Doctors warn about the rise of e-cigarette use among teens
COLUMBUS, Ohio (WSYX/WTTE) -- Doctors are sounding a major alarm for parents. Medical experts now report that the use of e-cigarettes continues to grow among teens. In fact, new research indicates some of the most popular fruity flavors are being marketed towards younger people. Experts said those products could be some of the most dangerous.
Doctors said that e-cigarettes, or vapes, can be just as bad for your health as traditional cigarettes. The research on the health effects of e-cigs is still being done, but doctors warn that users could be taking in potentially dangerous chemicals. In addition to that, many medical professionals see the use of e-cigs as a gateway to stronger tobacco.
Columbus business owner Kevin Zuccaro opened Great Vapes three-and-a-half years ago. In that time, business continues to grow.
"Flavor-wise, I have 120 different house flavors in my line," said Zuccaro.
The popularity of e-cigarettes seems to be growing every day. All across Central Ohio, more and more of these shops are popping up. You can pretty much find them anywhere. In recent years, the number of teens using is rising as well.
"Unfortunately, we don't have a lot of data in regards to research right now," said Kim Hehman, Director of Cancer and Respiratory Care for OhioHealth Doctors Hospital.
"We're learning more and more," Hehman said.
Medical experts like Hehman are now warning about the possible health dangers. A study recently published by the Journal Pediatrics indicates, "the presence of harmful ingredients in e-cigarette vapor." Five dangers chemicals listed, acrylonitrile, acrolein, propylene oxide, acrylamide and crotonaldehyde. According to study researchers, popular fruity flavors appear to be the worst.
ABC 6/FOX 28 spoke with Heaven Rhoades and Corey Voder, they are just two of the growing number of younger e-cig users. They said that they don't smoke traditional cigarettes. Instead, they smoke e-cigs because of the sweetness of the vape juices. The same can be said of their friends.
"A good amount of my friends vape, maybe one out of five," said Rhoades.
"You don't have to eat candy or anything. You just take a puff off on your vape and get the same satisfaction," said Voder.
Rhoades had just bought a new "juul." It's a smaller vaping device, the size of a flash drive.
"This is actually the limited edition one. It's blue. They're usually black. So, when I went in there I thought it was pretty cool that he had them. I think I got the last one too," said Rhoades.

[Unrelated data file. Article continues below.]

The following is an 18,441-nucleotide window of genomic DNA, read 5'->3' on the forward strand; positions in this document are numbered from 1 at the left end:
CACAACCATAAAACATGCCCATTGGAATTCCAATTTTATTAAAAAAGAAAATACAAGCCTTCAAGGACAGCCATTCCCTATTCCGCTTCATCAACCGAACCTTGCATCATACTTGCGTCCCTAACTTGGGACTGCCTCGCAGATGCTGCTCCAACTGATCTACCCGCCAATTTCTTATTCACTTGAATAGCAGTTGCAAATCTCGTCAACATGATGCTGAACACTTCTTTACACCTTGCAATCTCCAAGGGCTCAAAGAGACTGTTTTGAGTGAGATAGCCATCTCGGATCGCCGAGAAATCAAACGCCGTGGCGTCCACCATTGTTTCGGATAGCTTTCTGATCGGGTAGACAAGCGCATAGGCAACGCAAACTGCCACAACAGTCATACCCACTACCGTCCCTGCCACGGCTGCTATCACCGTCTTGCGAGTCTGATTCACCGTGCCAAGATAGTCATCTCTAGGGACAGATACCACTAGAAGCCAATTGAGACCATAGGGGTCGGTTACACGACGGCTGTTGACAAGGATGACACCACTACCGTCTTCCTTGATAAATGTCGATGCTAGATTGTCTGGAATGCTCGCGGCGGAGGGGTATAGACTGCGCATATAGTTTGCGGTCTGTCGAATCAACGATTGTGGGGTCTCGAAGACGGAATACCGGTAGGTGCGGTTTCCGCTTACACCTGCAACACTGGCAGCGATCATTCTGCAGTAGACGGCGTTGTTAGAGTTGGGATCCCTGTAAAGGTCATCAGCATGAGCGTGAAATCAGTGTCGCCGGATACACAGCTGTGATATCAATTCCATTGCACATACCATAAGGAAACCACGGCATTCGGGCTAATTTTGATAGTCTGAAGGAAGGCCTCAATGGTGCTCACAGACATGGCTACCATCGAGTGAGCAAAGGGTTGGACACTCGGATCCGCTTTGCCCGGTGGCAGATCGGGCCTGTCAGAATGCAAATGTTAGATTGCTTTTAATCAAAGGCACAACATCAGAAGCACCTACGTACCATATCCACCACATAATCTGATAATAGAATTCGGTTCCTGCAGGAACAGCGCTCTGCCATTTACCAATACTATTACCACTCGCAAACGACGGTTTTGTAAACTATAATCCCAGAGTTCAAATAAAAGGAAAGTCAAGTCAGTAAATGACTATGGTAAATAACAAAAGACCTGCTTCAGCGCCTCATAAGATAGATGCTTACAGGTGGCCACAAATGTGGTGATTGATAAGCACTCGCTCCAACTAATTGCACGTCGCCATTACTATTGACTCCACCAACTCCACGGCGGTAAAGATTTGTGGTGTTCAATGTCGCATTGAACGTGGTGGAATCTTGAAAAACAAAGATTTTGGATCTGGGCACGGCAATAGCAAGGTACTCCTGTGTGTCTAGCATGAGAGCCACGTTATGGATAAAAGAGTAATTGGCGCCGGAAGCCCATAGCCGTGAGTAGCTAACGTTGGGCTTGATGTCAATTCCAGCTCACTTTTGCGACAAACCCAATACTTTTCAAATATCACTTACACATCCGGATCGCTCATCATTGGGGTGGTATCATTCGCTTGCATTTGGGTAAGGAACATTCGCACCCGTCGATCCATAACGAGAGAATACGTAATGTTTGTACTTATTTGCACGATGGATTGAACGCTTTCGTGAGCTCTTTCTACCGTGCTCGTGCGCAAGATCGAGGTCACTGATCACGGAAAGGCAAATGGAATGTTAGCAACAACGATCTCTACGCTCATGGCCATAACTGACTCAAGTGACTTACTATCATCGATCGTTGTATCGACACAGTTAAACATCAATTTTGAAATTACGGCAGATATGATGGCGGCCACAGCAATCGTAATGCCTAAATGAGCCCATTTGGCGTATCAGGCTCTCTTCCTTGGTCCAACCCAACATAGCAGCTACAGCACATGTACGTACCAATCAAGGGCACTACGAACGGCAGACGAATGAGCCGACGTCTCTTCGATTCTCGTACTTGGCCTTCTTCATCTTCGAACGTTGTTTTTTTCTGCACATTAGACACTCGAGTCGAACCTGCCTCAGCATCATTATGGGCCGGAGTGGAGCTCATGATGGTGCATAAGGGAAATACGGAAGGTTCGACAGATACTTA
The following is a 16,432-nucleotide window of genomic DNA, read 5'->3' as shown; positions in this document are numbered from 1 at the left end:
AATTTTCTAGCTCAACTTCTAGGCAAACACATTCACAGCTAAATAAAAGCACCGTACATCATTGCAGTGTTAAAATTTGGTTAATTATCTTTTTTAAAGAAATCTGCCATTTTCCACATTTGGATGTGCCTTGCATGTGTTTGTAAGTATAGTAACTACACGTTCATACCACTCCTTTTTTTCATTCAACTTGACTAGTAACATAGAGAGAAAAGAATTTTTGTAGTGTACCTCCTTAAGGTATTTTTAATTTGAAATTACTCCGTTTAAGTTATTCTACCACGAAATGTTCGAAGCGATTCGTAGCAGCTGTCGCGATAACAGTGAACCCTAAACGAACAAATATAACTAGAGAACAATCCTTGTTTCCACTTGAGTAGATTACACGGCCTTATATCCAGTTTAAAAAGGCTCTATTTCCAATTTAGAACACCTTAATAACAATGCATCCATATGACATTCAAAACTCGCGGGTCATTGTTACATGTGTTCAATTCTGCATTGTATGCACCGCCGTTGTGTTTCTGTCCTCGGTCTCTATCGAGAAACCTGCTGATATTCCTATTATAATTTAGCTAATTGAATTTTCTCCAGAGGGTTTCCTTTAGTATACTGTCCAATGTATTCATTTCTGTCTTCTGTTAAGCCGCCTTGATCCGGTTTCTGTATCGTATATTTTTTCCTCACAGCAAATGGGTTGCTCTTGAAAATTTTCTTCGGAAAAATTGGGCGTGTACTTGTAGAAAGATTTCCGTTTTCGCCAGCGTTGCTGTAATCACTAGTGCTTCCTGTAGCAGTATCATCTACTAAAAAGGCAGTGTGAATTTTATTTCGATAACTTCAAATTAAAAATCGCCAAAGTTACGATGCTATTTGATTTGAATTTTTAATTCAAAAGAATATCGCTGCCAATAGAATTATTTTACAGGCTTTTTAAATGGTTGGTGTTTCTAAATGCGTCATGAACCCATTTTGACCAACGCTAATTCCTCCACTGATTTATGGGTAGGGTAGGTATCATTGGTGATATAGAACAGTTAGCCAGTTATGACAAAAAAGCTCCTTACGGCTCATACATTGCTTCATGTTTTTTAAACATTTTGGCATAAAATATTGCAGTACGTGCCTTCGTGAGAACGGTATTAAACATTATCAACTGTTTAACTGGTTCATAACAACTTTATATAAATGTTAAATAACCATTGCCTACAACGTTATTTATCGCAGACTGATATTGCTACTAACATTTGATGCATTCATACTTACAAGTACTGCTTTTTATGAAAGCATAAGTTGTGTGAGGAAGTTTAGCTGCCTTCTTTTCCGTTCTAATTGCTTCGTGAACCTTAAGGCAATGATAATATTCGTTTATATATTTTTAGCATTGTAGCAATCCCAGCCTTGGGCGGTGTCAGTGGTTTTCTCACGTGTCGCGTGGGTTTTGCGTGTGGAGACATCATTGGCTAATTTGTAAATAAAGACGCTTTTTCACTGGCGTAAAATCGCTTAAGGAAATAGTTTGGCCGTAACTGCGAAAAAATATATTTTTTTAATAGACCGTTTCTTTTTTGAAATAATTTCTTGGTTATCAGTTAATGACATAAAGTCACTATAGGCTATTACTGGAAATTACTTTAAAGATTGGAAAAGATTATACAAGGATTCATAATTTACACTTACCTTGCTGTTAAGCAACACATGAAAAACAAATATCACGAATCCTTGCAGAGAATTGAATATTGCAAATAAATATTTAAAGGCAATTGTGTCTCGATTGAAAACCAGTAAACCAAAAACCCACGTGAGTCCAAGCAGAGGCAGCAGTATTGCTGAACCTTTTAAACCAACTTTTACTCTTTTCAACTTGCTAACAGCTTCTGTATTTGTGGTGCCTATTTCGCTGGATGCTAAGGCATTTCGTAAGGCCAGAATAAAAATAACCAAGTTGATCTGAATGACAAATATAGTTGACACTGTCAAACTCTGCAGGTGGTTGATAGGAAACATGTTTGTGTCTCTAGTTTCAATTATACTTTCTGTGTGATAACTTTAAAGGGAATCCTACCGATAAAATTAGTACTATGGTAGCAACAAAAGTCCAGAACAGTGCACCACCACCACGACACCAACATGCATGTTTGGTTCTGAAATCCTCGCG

Some schools are updating their tobacco policies, banning the use of vaping products on school property.
"For teenagers and the younger population that are using e-cigarettes, they are leading to more of a gateway to using combustible tobacco," Hehman said.
Zuccaro for one believes the e-cig industry is getting a bad rap. So do customers that spoke at his shop. He also points to the limited amount of research on health effects.
"For people that have smoked and now vape, they will tell you they are pretty drastically different," said Zuccaro.
Zuccaro also has pretty strict rules in place at his shop. Everything inside his shop is considered tobacco products. In Columbus, no one under the age of 21 is allowed to purchase. Zuccaro won't allow anyone under that age to buy any product from his store. But, he said that some parents do believe vaping is a safer choice, if their kids are going to smoke.
"I treat everything in here like a tobacco product.. Whether I agree or disagree with it. It's just not worth taking a chance on it. Parents will actually come in on their behalf or with them and their parents will buy equipment, buy juice for them or whatever because they've deemed this to be a better alternative than smoking cigarettes," said Zuccaro.
As the debate over this issue rages on, medical professionals continue to urge caution. However, for a lot of young e-cig users the warning simply going up in smoke for now.
E-cigarette users and shop owners also dispute the claim that e-cigs are a gateway to traditional smoking. In fact, some said that they used e-cigs to quit smoking and others said that they have never smoked a traditional cigarette. Medical experts admit, it may take years to truly know the effects. The major concern they have is that smoking e-cigs seems to have become the cool thing to do among a large number of teens.